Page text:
You may have seen this David Bowie interview before. I’ve been drawn to it again and again. It’s been on my mind this week as 10th January is the anniversary of his death.
I don’t think we’ve even seen the tip of the iceberg. I think the potential for what the internet is going to do to society, both good and bad, is unimaginable.
I think we’re actually on the cusp of something exhilarating and terrifying.
David Bowie interviewed on BBC Newsnight, 1999.
Bowie is a towering cultural figure in my life. The Rise and Fall of Ziggy Stardust and The Spiders from Mars was the first album I remember buying. I asked a friend at secondary school what I should be listening to. She turned to her extra-cool classmate with the question, and Bowie came back as the answer.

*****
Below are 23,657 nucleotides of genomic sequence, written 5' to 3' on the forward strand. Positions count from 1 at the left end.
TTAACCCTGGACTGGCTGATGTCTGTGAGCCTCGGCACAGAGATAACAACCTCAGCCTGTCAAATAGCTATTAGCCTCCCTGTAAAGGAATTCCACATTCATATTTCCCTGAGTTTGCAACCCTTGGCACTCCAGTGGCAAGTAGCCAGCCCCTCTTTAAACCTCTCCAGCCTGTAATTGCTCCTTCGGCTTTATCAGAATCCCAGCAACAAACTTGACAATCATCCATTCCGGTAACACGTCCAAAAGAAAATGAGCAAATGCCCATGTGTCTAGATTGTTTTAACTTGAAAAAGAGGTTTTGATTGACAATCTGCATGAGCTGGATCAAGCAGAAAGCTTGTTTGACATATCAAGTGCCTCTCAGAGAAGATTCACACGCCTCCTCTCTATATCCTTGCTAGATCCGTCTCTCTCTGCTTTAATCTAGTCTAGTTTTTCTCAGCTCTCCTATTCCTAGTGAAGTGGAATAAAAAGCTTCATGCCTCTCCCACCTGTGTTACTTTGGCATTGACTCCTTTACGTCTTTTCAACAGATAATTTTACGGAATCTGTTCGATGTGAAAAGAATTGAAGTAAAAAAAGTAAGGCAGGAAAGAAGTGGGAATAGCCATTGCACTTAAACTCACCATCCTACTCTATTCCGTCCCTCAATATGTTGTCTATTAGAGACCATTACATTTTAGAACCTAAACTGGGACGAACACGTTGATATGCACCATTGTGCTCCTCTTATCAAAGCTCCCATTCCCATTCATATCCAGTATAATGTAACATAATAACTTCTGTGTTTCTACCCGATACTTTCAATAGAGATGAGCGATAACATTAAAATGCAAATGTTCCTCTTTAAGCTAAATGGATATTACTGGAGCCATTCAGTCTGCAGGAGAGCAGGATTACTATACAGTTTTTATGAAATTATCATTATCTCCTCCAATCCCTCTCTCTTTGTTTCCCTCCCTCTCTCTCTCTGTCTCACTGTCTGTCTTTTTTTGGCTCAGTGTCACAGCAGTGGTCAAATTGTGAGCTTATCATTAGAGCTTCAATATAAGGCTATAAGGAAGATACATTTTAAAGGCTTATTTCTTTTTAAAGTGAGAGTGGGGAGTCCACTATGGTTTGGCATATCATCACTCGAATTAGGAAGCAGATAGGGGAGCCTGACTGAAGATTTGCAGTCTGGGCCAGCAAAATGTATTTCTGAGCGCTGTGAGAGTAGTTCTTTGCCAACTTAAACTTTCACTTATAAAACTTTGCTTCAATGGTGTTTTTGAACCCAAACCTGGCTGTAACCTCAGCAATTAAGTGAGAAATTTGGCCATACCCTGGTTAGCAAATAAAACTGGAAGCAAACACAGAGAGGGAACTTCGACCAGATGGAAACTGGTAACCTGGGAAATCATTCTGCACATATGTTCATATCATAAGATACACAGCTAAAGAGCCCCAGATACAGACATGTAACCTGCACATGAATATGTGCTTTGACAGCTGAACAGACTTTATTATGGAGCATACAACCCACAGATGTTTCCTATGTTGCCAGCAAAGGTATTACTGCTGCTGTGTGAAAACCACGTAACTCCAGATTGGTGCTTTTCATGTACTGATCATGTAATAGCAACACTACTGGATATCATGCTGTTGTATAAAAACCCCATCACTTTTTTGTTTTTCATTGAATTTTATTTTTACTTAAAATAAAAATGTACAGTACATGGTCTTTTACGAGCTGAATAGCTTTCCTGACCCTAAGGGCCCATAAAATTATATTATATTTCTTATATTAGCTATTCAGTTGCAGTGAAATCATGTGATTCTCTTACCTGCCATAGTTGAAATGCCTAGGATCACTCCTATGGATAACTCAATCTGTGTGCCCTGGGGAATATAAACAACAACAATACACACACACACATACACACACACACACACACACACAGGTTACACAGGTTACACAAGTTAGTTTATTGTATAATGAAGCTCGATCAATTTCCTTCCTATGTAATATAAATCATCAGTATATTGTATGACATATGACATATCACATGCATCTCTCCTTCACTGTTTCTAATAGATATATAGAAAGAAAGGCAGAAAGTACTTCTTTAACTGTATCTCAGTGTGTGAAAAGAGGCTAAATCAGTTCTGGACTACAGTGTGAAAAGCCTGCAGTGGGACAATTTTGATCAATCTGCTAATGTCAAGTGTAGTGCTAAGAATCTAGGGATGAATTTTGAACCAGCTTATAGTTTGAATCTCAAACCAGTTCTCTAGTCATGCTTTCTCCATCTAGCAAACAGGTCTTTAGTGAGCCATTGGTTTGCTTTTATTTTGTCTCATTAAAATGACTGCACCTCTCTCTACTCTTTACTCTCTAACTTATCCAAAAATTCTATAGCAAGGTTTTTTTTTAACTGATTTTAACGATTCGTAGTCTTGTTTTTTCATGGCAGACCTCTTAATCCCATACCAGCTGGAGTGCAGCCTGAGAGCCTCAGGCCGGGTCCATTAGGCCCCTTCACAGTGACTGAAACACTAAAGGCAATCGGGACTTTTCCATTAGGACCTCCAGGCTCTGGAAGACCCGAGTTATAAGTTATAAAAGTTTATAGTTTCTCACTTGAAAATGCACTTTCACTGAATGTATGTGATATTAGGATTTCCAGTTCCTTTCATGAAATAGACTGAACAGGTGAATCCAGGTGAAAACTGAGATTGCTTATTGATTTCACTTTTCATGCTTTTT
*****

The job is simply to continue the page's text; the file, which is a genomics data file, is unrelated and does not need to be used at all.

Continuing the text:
I soon knew all the words by heart, singing them out loud in my room when I was supposed to be doing my homework. Years later, I chose Rock ‘N’ Roll Suicide, from the same album, to be one of the first musical references in Rockstar Ending.
One of the things I most admire about Bowie was that he devoured books, films and all manner of artistic experience. He was a painter and art collector as well as a musician. When the internet began to flex its muscles in the late 1990s, he was among the first to recognise its potential.
This video clip says it all.